Within the program developed by Juli and Debby at Boulder Community Hospital, there are three primary methods of getting communication access tools to patients: (1) addressing basic needs through their On the Spot Communication Toolkit, with simple, easy-to-use tools that all staff has access to, (2) addressing complex communication needs through an AAC evaluation kit specially designed for the hospital population, which is used by SLP’s and (3) providing for ongoing communication needs through a communication access tool loan bank, and/or giving away low-cost communication access tools.
The On the Spot Communication Toolkit meets immediate basic communication needs and includes comprehensive tools for vision, speech, hearing, language and cognition, as well as tools for non-English speakers.Boulder Community Hospital found that it was critical to have a toolkit for each nurses unit to provide quick easy access to tools and to make staff accountable to regularly use the tools and restock their kits. The more often the kit is used, the more likely it is that staff will use the kit again, thus benefiting more and more patients. Also, BCH has found that the labeling and restocking system are both critical for success, in order to have tools accessible when they are needed, as well as for proper infection control. Some hospitals, with the best of intentions, have purchased a one-time stock of tools, which will work for a while, but unless there is a central location (such as a toolkit), labels on all tools to help ensure that the tools get back to the correct location, and an easy way to restock the tools, there will be a much lower success rate.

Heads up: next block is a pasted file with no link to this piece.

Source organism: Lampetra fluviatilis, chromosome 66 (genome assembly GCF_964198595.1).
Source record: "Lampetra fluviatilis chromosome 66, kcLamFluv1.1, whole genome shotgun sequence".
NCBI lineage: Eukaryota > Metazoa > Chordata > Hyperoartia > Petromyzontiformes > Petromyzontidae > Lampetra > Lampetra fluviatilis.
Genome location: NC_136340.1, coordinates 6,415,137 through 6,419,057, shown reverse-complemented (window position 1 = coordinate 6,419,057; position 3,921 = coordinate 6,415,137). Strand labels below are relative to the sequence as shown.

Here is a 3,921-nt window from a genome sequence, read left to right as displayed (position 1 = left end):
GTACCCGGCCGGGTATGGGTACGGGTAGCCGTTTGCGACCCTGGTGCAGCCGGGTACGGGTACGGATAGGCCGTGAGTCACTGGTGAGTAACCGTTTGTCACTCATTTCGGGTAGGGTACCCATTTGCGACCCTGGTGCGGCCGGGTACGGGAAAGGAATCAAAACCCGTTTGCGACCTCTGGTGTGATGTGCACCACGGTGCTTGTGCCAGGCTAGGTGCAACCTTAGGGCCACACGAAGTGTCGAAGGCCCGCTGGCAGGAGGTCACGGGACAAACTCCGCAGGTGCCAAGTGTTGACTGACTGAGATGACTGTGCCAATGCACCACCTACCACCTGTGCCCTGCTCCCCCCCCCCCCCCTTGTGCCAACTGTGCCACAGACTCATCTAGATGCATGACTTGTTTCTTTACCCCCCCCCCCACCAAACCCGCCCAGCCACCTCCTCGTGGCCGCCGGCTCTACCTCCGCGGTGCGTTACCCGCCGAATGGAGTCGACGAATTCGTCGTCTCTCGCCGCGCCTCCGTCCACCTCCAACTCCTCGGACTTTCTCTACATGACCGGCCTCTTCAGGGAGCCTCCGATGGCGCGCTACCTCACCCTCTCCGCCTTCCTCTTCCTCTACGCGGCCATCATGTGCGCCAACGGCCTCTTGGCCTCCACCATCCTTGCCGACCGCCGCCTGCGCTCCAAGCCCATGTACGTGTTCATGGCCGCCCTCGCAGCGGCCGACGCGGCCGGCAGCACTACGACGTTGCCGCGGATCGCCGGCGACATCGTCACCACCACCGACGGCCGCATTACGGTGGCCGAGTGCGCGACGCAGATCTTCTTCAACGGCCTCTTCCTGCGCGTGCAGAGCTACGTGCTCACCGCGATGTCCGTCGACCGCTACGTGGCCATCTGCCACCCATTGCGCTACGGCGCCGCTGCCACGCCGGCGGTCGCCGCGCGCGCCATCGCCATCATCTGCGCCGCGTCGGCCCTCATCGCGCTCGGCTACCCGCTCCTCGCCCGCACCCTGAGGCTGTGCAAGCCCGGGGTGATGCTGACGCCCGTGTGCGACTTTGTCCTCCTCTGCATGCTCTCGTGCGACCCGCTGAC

For individuals who have more complex communication needs in the health care settings, a speech language pathologist should be called on to help determine what tools may or may not work for a patient. One of the problems that often arises is that most SLP’s in the hospital setting have an expertise in diagnosing and treating dysphagia and cognitive communication disorders, but do not necessarily have an expertise in Augmentative and Alternative Communication. Alternatively, a SLP who has AAC expertise often times have more experience and expertise with the outpatient population, whom has significantly different demands and medical stability than the patient in more of an acute setting. At Boulder Community Hospital, Juli Pearson and Debby McBride recognized these issues, and complied an On the Spot Assessment Toolkit for SLP’s. This toolkit includes a way for therapists to quickly and easily assess and address complex communication needs. The focus is on providing simple to use tools that are easy for family, patients, and nursing staff to set up and use. The assessment kit includes: